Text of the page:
LETTER: Coming to terms with the past

Dear Editor,

Thank you for Weston Gobar's well-written and even-handed piece from March 31 regarding the plaques honoring students and faculty who fought for the Confederacy during the Civil War. My ancestor is one of the names on the plaque. His father was a slave-owner. As a student at the University, I thought it was cool that one of my ancestors was on the Rotunda. Time, education and experience have shifted my feelings regarding this “honor.”

Coming to terms with this part of my family’s past has been complicated. In struggling with how best to teach my children about their heritage, I have come to realize that we can’t gloss over the evil of slavery, nor ignore the culture of the times. I truly believe that if we erase the past, we are bound to repeat it. It is ugly but it happened. I was always told by my grandmother that her grandfather treated his slaves well, but that was probably the story told to many a child and, even if it was so, “well” is relative, and it certainly falls shamefully short of free.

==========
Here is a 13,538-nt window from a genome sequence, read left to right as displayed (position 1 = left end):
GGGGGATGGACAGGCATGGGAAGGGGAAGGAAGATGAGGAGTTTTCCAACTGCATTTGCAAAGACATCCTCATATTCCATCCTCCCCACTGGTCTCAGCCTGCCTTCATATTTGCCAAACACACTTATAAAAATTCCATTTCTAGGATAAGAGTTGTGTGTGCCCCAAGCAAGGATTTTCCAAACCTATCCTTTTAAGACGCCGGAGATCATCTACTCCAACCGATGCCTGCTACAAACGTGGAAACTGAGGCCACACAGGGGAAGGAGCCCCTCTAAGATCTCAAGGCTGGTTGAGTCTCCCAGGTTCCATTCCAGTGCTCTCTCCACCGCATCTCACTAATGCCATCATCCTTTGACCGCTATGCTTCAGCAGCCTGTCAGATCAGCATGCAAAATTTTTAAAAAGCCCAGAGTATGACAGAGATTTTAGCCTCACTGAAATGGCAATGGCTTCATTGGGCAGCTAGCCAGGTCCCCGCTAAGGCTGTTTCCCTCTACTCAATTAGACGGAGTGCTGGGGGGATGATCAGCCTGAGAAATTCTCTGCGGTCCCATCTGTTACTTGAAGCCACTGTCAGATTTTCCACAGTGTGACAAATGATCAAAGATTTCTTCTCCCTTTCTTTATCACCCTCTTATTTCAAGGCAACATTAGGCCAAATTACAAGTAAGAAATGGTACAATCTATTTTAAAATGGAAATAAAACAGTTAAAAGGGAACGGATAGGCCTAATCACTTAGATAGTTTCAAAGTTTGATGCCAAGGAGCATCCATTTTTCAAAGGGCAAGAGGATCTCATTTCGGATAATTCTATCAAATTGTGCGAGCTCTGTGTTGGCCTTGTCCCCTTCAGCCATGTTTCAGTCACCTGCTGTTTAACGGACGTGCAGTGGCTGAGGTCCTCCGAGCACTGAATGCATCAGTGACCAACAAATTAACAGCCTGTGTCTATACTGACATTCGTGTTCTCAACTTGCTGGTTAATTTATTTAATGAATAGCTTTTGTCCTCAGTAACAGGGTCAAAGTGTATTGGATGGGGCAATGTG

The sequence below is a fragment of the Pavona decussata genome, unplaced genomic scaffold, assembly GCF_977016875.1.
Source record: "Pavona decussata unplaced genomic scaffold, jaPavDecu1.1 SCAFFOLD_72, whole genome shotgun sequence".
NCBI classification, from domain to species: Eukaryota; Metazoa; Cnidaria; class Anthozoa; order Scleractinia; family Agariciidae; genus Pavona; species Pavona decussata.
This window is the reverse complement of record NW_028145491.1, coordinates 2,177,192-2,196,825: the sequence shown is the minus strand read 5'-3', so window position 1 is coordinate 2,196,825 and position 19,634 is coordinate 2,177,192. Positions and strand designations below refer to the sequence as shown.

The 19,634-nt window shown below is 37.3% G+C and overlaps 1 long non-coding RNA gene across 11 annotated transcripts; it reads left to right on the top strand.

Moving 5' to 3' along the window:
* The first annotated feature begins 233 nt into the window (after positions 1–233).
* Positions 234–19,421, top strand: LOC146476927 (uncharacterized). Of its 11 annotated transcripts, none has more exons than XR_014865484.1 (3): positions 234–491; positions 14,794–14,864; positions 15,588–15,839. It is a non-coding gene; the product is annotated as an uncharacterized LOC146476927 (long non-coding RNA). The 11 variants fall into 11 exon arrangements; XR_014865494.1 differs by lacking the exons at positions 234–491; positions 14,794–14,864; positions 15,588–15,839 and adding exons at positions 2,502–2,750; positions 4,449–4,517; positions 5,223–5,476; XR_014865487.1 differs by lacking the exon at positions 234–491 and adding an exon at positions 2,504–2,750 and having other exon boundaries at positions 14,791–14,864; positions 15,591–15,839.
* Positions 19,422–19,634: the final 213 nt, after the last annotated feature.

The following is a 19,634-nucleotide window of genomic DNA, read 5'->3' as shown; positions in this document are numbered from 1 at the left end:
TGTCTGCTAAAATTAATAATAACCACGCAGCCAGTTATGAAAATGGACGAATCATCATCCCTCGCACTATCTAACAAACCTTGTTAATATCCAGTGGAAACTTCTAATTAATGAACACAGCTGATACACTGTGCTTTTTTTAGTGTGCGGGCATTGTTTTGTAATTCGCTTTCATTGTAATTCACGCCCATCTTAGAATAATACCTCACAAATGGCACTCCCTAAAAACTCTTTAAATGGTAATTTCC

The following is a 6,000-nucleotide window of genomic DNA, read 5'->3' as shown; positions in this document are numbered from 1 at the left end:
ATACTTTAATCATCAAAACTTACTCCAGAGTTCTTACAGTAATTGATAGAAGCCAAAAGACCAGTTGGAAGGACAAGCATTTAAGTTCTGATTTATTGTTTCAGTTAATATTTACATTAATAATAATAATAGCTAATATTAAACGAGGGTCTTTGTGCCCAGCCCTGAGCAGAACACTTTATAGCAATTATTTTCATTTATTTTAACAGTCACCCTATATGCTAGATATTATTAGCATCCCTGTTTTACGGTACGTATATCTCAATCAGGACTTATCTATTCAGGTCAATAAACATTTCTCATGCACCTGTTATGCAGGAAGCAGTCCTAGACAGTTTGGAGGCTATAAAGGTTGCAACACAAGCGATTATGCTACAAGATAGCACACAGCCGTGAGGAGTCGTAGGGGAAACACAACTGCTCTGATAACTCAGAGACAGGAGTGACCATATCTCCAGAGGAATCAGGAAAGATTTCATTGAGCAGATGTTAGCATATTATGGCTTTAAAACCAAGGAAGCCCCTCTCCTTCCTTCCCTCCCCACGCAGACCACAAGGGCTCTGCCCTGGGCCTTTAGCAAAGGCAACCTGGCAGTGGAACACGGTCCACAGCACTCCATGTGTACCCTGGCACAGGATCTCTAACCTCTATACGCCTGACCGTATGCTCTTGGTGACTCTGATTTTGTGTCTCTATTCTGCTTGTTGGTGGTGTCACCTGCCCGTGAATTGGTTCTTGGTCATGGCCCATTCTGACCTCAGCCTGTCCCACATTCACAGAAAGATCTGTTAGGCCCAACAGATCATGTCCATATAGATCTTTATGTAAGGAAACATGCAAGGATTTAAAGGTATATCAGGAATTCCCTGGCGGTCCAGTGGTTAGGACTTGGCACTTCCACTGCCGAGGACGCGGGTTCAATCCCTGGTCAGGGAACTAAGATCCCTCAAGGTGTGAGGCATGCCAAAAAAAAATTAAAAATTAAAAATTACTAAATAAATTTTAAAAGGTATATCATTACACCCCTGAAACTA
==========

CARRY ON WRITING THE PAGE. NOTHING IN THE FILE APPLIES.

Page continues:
I have inherited the family farm in Louisa County, 40 minutes from Charlottesville, and I am involved in an initiative by the Louisa County Historical Society to document the burying places of enslaved persons in the county. There is a slave cemetery on our farm. It is well known to us, and I visited it as a child. I don’t recall what I thought when I saw those 30-some depressions in the ground, marked only by field stones. I have learned through the county that we’re fortunate there are stones to mark the graves (which isn't always the case), and that the farm has remained in the family for so long. We are going to research family and census records to try to determine who might be buried there.

All of this is to give context to my support of removing the plaques from the Rotunda. However, I do believe the plaques should be installed as part of a permanent exhibit examining the University's role in the institution of slavery, and that the plaques' provenance should be noted. That so many of these monuments and memorials were placed during Reconstruction and the turn of the 20th century is important in understanding the mood and culture of our country — lest we forget.

Thank you again for the excellent opinion piece,

Mary Evans, CLAS 1986

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